What Is A Fuel Pump?

Fuel pump car

The fuel pump is responsible for delivering gasoline from the tank to the engine. Fuel is pumped out of the tank into lines that go to the injection system. The fuel is then injected into the engine to mix with the air for combustion. 

Older vehicles have a different setup, but the fuel pump is still responsible for moving gas. In these vehicles, the fuel is sent to the carburetor.

There are also different types of fuel pumps, even though the basics remain the same. Your car may have a mechanical or electrical high-pressure fuel pump installed. 

Where Is The Fuel Pump Located?

Vehicles equipped with fuel injection have a fuel pump that’s found inside the tank. If your vehicle has gasoline direct injection (GDI), there’s also a second pump located near the fuel rail.

Most primary fuel pumps are an entire assembly that includes a float and sensor inside. The pump pulls the fuel through a filter near the bottom of the tank and transfers it to the outlet tube, sending it toward the engine. 

With the GDI system, the primary pump supplies the fuel to the secondary pump at the fuel rail. This secondary pump is run by the camshaft, causing it to compress and pressurize the fuel. 

How To Test A Fuel Pump

cars fuel pump

Unless you have experience working with fuel pumps, you may be better off taking your car to a professional for diagnosis. Otherwise, we have some simple steps for you to consider.

  1. Evaluate the symptoms first. Many symptoms can be related to other issues, so it’s wise to look at the whole picture before you decide that the fuel pump might be the problem.
  2. Replace the fuel filter. It should be changed as part of the regular maintenance and a clogged fuel filter can cause many of the same problems.
  3. Locate the fuel pump access panel. Many cars provide access to the pump through the interior of the car or the trunk.
  4. Test the fuel pump with a multimeter. Ensure that 12v+ power is sent to the fuel pump.
  5. Test the fuel pressure through the port on the fuel injector rail.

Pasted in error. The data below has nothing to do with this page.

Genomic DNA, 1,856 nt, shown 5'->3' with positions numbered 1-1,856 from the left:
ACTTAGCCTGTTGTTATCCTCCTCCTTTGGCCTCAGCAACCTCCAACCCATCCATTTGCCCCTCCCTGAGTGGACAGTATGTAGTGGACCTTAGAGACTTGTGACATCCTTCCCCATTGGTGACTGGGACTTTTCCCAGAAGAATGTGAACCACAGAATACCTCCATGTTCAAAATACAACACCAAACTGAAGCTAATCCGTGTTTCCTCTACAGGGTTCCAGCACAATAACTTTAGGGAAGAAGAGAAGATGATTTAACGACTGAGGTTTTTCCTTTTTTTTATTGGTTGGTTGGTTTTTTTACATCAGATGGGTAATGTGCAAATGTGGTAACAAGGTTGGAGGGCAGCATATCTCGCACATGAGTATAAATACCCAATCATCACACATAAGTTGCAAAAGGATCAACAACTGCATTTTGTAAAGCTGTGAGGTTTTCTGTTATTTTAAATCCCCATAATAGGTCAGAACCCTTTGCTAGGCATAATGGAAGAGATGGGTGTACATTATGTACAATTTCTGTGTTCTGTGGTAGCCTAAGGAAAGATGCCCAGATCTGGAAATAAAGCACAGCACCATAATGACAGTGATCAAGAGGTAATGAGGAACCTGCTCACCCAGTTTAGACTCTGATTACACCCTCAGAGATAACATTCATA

6. Compare this reading to the manufacturer’s specs.

If everything seems to be working as it should, there’s another problem you are missing. Take it to a local mechanic for more support. 

How Much Does It Cost To Replace A Fuel Pump?

The average cost for fuel pump replacement is $800 to $1,300. The price depends on your vehicle type and where you live. On average, expect to spend about $300 to $600 for the pump and another $500 to $700 for the labor. 

It’s not always easy to replace the fuel pump. However, if you can do it yourself, you will save a good amount of money. 

Is it OK to drive with a bad fuel pump?

You don’t want to drive with a failing fuel pump because you never know when it’s going to quit. If the pump gives out, the engine will starve and won’t be able to run. The car could stall while you are in traffic, putting you in a dangerous situation. Instead of chancing it, have the pump replaced. 

What causes a fuel pump failure?

Fuel pumps fail due to electrical malfunctions. They also become contaminated by moisture, dirt and bad gas. Aside from that, old age can take a toll on the fuel pump. Whatever the cause, the fuel pump can fail without any warning. If you notice symptoms, you want to get the problems resolved quickly.

What does a failing fuel pump sound like?

When the fuel pump is damaged, there’s a loud whining noise that comes from the tank. It’s the same sound you may hear when the tank is low on fuel or you’ve gotten bad gas. When everything is running as it should, the only noise coming from the fuel tank should be a low hum. Anything else indicates trouble.

Do fuel pumps fail suddenly?

When a fuel pump fails, it can happen suddenly, without warning. This unpredictable failure often occurs without any symptoms that something is broken. The more mileage the vehicle, the higher the risk of a sudden fuel pump failure. If you do receive a warning, it’s best to replace the pump immediately. 

What is the average life of a fuel pump?

The car’s fuel pump should last 100,000 miles or more in optimal conditions. It’s rare for a fuel pump to be changed more than once in a car’s lifetime. To keep the pump in good condition, you should always have at least a ¼ tank of fuel and choose high-quality fuel stations to avoid bad gas. 

One of the worst failures to deal with while on the road is a bad fuel pump. Without any warning, you could suddenly find yourself with a stalled engine that won’t restart. You would have to try to get off of the road safely, which can be stressful for inexperienced motorists.

If you do notice any signs of the fuel pump failing, it’s best to replace it promptly. Otherwise, your next drive could put you in danger. Of course, you can also take steps to prevent the fuel pump from failing simply by carefully choosing the fuel you use and making sure the tank has at least ¼ of fuel in it. Prevention is always better than repair, especially when dealing with this costly failure. 

Categories: Engine